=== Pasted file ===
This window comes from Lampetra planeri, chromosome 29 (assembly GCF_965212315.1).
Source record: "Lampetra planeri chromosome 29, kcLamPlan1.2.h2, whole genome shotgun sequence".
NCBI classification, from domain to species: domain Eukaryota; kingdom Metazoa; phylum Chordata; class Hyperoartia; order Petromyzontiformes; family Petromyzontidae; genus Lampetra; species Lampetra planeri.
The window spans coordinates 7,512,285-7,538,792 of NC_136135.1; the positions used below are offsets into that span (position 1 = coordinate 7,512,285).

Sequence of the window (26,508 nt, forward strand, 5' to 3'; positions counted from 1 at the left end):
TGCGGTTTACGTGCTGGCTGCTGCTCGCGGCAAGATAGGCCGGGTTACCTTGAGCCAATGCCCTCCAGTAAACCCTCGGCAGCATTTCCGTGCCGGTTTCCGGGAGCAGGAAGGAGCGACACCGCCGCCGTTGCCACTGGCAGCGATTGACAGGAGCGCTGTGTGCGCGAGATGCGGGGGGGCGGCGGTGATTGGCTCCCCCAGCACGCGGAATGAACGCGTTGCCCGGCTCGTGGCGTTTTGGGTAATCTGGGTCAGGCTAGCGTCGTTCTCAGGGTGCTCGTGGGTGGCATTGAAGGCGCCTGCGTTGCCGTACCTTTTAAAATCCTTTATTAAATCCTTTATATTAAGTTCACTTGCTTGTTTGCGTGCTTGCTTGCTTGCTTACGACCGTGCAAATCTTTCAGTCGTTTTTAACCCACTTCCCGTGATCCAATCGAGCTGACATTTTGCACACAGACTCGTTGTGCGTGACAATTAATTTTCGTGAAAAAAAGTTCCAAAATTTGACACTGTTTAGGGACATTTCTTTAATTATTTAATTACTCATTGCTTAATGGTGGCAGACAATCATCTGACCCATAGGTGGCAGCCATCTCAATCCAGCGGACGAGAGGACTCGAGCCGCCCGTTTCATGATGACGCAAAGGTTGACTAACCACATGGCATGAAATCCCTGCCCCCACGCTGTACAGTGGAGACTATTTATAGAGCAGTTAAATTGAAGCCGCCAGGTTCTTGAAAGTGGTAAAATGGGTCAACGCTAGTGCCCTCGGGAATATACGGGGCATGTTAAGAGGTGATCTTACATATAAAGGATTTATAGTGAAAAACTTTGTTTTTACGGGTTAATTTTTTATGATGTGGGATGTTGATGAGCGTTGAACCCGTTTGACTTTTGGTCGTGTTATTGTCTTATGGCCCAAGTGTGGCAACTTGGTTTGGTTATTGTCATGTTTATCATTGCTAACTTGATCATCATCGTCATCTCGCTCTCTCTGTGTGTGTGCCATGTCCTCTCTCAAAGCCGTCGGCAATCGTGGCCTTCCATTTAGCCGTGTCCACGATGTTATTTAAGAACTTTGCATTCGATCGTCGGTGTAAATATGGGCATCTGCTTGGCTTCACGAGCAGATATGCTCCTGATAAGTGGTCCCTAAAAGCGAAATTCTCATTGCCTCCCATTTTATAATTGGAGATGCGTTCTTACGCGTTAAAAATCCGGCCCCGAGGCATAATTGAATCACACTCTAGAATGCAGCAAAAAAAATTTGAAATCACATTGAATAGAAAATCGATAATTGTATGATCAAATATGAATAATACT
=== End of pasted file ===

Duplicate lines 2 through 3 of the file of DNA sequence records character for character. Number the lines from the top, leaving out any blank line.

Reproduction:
Source record: "Lampetra planeri chromosome 29, kcLamPlan1.2.h2, whole genome shotgun sequence".
NCBI classification, from domain to species: domain Eukaryota; kingdom Metazoa; phylum Chordata; class Hyperoartia; order Petromyzontiformes; family Petromyzontidae; genus Lampetra; species Lampetra planeri.